For further information contact:
Professor Andrew Oswald 024 76 523510
University of Warwick

Andrew Oswald | University of Warwick
Further information:
http://www.communicate.warwick.ac.uk/index.cfm?page=pressrelease&id=1345

More articles from Social Sciences:

nachricht New measure for the wellbeing of populations could replace Human Development Index
07.11.2018 | International Institute for Applied Systems Analysis (IIASA)

nachricht Because not only arguments count
30.10.2018 | Max-Planck-Institut für Mathematik in den Naturwissenschaften (MPIMIS)

All articles from Social Sciences >>>

The most recent press releases about innovation >>>

Die letzten 5 Focus-News des innovations-reports im Überblick:

Im Focus: A Chip with Blood Vessels

Biochips have been developed at TU Wien (Vienna), on which tissue can be produced and examined. This allows supplying the tissue with different substances in a very controlled way.

Cultivating human cells in the Petri dish is not a big challenge today. Producing artificial tissue, however, permeated by fine blood vessels, is a much more...

Im Focus: A Leap Into Quantum Technology

Faster and secure data communication: This is the goal of a new joint project involving physicists from the University of Würzburg. The German Federal Ministry of Education and Research funds the project with 14.8 million euro.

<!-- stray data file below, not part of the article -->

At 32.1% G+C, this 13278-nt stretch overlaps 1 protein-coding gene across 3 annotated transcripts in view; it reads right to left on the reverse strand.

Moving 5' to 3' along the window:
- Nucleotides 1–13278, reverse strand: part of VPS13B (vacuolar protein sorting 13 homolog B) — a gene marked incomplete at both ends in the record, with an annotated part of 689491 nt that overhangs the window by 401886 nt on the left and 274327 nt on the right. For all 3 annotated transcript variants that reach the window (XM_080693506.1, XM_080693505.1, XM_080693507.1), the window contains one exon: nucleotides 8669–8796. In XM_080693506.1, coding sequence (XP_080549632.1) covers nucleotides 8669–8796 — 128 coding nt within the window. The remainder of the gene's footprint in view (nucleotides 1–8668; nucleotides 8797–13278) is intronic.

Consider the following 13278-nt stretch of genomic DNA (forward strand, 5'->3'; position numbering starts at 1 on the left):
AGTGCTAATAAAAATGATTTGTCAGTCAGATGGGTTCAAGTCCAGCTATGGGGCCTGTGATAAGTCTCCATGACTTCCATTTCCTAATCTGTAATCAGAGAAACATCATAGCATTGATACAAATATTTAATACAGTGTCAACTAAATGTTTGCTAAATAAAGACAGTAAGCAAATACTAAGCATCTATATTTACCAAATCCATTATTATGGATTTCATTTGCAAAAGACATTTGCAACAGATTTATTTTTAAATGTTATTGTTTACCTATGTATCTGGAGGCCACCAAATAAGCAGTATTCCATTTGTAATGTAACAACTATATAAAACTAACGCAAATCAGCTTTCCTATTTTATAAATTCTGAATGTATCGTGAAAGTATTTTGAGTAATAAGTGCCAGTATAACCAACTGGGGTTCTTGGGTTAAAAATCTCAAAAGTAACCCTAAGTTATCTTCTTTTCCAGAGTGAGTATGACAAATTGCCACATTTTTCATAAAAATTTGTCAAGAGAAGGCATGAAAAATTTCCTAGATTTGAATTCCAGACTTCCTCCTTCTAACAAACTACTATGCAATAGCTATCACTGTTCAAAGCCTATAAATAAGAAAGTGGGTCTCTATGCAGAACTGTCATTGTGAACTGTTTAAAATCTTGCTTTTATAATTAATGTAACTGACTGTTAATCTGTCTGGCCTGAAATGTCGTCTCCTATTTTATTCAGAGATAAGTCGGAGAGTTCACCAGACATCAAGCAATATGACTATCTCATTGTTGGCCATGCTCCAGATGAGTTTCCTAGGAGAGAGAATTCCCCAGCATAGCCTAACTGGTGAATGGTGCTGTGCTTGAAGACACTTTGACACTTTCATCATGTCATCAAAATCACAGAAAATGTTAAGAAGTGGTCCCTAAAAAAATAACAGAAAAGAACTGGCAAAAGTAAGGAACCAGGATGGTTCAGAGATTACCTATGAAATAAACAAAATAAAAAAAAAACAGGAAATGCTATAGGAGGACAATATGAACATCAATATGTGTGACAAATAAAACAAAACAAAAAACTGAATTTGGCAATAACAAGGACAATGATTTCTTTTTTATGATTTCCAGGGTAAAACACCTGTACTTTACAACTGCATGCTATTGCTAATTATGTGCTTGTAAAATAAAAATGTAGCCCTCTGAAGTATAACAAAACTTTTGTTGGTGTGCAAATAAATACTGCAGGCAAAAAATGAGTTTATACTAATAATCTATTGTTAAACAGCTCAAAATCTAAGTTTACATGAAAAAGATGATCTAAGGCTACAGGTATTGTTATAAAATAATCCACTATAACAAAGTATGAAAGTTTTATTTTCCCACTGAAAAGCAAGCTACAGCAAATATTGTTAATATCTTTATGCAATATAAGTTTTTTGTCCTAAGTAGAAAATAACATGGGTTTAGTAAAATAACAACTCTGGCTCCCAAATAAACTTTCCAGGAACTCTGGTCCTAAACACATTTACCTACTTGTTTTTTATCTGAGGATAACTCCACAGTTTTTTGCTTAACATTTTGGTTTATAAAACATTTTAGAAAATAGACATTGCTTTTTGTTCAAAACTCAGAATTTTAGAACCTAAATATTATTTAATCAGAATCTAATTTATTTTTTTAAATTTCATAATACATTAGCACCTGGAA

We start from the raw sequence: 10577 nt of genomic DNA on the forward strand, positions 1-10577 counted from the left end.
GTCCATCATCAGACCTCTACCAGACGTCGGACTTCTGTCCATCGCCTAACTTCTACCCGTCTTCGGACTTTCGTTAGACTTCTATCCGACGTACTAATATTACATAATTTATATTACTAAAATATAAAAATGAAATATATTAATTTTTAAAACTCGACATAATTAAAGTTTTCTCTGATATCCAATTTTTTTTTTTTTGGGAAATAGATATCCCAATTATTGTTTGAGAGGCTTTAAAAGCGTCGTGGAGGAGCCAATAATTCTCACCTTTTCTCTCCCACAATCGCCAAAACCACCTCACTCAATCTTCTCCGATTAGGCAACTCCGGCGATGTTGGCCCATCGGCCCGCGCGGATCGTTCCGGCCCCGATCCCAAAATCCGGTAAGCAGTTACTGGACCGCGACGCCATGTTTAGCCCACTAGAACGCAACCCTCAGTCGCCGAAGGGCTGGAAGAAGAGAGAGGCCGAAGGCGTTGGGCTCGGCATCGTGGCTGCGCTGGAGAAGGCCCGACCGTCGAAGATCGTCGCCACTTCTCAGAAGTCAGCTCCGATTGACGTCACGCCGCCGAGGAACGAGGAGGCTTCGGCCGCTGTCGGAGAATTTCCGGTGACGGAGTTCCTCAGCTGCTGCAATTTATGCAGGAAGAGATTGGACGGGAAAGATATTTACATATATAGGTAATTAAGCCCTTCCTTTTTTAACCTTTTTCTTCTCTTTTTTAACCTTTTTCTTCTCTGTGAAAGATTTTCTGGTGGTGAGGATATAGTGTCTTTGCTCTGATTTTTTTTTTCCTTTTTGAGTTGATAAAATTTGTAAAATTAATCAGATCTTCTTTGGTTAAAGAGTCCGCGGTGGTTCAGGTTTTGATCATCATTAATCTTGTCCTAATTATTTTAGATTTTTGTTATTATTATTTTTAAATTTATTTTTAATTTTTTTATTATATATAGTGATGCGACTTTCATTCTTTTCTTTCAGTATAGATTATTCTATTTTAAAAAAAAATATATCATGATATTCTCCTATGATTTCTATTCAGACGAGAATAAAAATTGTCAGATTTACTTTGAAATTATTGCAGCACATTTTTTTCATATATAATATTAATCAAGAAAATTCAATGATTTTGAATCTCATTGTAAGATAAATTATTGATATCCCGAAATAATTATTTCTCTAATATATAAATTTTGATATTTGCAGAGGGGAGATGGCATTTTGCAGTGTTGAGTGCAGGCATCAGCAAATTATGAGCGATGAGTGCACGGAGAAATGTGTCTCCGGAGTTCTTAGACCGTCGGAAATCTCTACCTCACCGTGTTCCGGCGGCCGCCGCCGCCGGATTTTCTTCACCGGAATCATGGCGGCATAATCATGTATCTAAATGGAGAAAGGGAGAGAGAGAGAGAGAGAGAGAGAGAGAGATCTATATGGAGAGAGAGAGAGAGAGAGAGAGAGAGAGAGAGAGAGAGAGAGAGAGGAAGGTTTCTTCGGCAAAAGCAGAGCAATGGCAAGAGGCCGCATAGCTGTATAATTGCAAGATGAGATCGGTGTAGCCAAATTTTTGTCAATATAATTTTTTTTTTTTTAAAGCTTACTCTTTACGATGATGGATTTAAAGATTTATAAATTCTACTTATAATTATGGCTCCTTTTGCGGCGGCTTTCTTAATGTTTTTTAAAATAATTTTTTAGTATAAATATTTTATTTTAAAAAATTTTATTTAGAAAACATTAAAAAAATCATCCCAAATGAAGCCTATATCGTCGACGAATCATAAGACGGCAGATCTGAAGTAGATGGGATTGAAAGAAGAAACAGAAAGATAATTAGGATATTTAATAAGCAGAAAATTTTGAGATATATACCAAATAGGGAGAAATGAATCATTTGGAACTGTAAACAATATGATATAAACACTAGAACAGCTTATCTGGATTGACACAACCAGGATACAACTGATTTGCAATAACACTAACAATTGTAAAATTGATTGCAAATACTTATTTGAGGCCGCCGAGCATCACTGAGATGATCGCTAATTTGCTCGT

In our digital world data security and secure communication are becoming more and more important. Quantum communication is a promising approach to achieve...

Im Focus: Research icebreaker Polarstern begins the Antarctic season

What does it look like below the ice shelf of the calved massive iceberg A68?

On Saturday, 10 November 2018, the research icebreaker Polarstern will leave its homeport of Bremerhaven, bound for Cape Town, South Africa.

Im Focus: Penn engineers develop ultrathin, ultralight 'nanocardboard'

When choosing materials to make something, trade-offs need to be made between a host of properties, such as thickness, stiffness and weight. Depending on the application in question, finding just the right balance is the difference between success and failure

Now, a team of Penn Engineers has demonstrated a new material they call "nanocardboard," an ultrathin equivalent of corrugated paper cardboard. A square...

Im Focus: Coping with errors in the quantum age

Physicists at ETH Zurich demonstrate how errors that occur during the manipulation of quantum system can be monitored and corrected on the fly

The field of quantum computation has seen tremendous progress in recent years. Bit by bit, quantum devices start to challenge conventional computers, at least...

All Focus news of the innovation-report >>>

Anzeige

Anzeige

VideoLinks
Industry & Economy
Event News

“3rd Conference on Laser Polishing – LaP 2018” Attracts International Experts and Users

09.11.2018 | Event News

On the brain’s ability to find the right direction

06.11.2018 | Event News

European Space Talks: Weltraumschrott – eine Gefahr für die Gesellschaft?

23.10.2018 | Event News

 
Latest News

Epoxy compound gets a graphene bump

14.11.2018 | Materials Sciences

Microgel powder fights infection and helps wounds heal

14.11.2018 | Health and Medicine

How algae and carbon fibers could sustainably reduce the athmospheric carbon dioxide concentration

14.11.2018 | Life Sciences

VideoLinks
Science & Research
Overview of more VideoLinks >>>